After a well deserved break at lunch, we all decided to have a rest and it wasn'’t long before it was really quiet.

Nap time or lunch time?

Joan and Karen had a wonderful to-do list to get ready for the party on Thursday and it just so happened that we had a group of willing people here to get things done.

Cleaning the bathroom

Back to basics

Scrubbing away on the school walls

Washing coolers in the heater

I got to help the kids here wash down the folding chairs.  Sorry there were no pictures because we couldn'’t trust having cameras around a bunch of kids with a hose in the Haitian heat.  There was too high of a chance of a second round of the water fight from last night.

Always time for the kids

As we write this, the team is practicing their singing and Jason is getting a message ready for our appearance on the radio at Luckner'’s tonight.  We have a good mix of new songs and a couple of hymns.  It should be a blast.

Prepping our singing voices for our radio premier

As I have been here, I have really realized how fortunate we Canadians are and how we take simple things for granted.  We complain about things that really aren'’t that important and I know that when I get back, I won’t be taking anything for granted.  We are all one people and we can'’t judge anyone no matter what.


Tuesday, April 28, 2015

By Jocelyn

This morning we started out with a delicious breakfast of boiled eggs, fresh fruit, and toasted buns. We prayed with the younger children before sending them off to school, with little Jonathan, Sandra and Karena leading us in prayer. There is something so sweet about seeing a 3 year old pray!! We headed over to the church building to see the children’s devotion before they began classes. The Haitians are so joyful when they sing; lots of clapping hands and smiling faces.

School Devotions


Of course it was a little harder for them to concentrate this morning as they had a bunch of visitors to watch. We got to work on the church; the Crackerjack Karen is looking beautiful!! When the kids came out for recess, we got to visit with them and play with them. They were so amazed to see blanc people, touching our faces and hair, giggling and holding our hands.

Inside a Haitian classroom (Preschool room)

Meeting the kids at recess

Meeting the kids at recess

Meeting the kids at recess

Meeting the kids at recess

When the bell rang for them to go back to class, we had to disappear quickly or they wouldn’t go back to class.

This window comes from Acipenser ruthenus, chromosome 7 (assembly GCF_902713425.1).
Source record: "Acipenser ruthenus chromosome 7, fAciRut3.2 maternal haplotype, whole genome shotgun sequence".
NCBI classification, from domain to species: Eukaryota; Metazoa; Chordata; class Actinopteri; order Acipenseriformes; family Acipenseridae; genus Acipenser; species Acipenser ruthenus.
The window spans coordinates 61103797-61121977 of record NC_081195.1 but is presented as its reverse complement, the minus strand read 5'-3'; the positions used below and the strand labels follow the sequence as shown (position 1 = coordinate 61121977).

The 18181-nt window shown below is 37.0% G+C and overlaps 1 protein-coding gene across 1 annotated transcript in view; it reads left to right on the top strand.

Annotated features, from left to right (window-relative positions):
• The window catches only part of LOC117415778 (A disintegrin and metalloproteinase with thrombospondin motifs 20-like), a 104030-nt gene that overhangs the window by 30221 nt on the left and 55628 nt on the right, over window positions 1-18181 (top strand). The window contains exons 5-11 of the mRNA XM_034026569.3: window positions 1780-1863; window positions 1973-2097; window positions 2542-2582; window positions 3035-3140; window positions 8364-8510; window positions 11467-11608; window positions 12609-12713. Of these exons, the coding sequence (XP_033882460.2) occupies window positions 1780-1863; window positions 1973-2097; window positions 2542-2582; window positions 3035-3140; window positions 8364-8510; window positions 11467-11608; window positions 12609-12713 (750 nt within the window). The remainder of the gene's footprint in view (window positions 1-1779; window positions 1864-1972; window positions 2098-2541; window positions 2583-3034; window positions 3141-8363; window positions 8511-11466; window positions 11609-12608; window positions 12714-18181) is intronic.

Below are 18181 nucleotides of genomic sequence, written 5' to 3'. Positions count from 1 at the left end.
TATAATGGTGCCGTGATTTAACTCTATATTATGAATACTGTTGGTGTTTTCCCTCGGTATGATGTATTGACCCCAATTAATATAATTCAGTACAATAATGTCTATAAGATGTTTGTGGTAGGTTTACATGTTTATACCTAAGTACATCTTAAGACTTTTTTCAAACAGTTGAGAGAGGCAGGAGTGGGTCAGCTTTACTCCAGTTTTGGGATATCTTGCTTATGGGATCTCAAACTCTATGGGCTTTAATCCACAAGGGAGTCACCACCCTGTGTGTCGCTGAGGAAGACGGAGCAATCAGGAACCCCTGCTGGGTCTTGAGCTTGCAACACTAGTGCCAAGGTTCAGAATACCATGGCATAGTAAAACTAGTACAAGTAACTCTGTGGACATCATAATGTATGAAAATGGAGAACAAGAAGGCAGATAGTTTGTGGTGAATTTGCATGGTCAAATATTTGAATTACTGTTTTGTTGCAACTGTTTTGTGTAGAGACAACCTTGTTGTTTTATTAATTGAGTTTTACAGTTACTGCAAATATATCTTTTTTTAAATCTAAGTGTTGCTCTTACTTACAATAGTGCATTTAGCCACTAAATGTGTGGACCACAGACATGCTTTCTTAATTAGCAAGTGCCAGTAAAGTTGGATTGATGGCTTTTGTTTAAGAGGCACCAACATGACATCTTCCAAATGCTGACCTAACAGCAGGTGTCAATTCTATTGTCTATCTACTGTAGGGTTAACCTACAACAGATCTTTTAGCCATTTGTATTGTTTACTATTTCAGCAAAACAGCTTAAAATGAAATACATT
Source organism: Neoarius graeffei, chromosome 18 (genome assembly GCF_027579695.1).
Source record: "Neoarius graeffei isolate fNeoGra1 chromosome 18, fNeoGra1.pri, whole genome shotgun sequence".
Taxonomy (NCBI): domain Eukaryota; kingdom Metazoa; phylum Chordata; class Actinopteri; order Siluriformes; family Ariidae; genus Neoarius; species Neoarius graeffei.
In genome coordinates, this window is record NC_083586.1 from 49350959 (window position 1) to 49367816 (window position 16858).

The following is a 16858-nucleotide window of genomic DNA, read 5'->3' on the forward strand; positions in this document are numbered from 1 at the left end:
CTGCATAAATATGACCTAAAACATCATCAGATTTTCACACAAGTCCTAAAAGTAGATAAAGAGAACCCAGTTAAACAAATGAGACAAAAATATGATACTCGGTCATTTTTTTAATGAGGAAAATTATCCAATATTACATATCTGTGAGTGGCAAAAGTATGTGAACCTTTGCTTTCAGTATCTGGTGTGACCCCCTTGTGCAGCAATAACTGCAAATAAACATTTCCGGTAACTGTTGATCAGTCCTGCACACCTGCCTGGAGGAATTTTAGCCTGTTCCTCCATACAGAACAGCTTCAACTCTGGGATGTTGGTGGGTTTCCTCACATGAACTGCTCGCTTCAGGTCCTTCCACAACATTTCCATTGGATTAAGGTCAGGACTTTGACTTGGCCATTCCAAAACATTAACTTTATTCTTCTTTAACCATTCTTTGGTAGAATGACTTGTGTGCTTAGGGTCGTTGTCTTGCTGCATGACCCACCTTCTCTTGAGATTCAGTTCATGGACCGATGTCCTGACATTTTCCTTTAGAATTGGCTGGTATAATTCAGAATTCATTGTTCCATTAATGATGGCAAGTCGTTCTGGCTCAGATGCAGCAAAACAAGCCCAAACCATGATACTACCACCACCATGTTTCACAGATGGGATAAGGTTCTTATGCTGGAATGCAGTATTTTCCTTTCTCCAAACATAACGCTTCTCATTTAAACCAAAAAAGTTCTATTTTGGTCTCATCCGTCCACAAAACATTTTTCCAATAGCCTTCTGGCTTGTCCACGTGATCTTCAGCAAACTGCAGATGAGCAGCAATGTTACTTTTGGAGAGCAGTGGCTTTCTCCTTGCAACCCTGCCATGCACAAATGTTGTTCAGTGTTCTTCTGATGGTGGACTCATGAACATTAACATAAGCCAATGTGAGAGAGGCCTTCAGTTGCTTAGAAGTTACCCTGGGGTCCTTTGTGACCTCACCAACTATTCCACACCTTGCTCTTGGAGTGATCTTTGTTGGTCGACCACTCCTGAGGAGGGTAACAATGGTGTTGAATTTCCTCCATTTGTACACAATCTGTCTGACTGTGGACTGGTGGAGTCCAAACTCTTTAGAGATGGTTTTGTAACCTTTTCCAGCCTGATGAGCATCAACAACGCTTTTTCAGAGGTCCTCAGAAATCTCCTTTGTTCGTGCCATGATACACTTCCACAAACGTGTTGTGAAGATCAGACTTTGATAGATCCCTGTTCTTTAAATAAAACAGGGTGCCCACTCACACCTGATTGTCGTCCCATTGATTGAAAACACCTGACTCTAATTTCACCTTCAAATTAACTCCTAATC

We went to the building on the school compound where they make lunch for all the students. All the rice is cooked over a charcoal fire every day no matter what the temperature!

Charcoal fires in school cafeteria

Rice plates on table for the student’s lunch

Kids with rice plates

Completed some more work on the church before lunch then went home to the compound to have some delicious Pumpkin & Chicken Soup. You wouldn’t think eating hot soup in 36 degree weather would be very appetizing but it was amazing! Marissa and I have found the joy of frozen towels, best thing ever!!! We have relief for a whole 3 minutes!

Marissa and I with frozen towels

This afternoon Karen took Laurie, Brian and I to the hospital. We got in as being introduced as Doctor Laurie, Doctor Brian, and Nurse Jocelyn. The conditions and standards are very different from Canadian hospitals. I was shocked by many of the things that they did and how the people staying there had to fight to survive. So many heart breaking things that I witnessed, I will remember forever. We have no idea from a Canadian view what it is like to go without proper medical care, clean and sterile supplies, or even a hospital bed. This experience is probably the part that will stick with me the most, it was defiantly the most heart breaking and it hit home hard as I work in the healthcare field and know what good healthcare looks like. To see those people in there and in the conditions they had to stay in was very sad and made me unbelievingly thankful for what I have back home. I felt guilty as I walked through the different wards of the hospital and thought back to working back home where I would complain about petty things such as the heat, or not having a meal served on time. There was so much to take in, there is no way you can describe to someone who has never witnessed something like that and know that they would have an accurate picture. In spite of the conditions here, I think everyone should witness some sort of poverty to remind them that they have a lot to be thankful for, more than we realize. Things we wouldn’t look at twice, these people cherish and long for. I will not come back from this trip unchanged; there isn’t any way not to be changed in some way.

After our visit at the hospital, we made a quick stop at the pharmacy to get antibiotics and coffee. Sitting in the air-conditioned truck was a nice change from the 39 degree weather!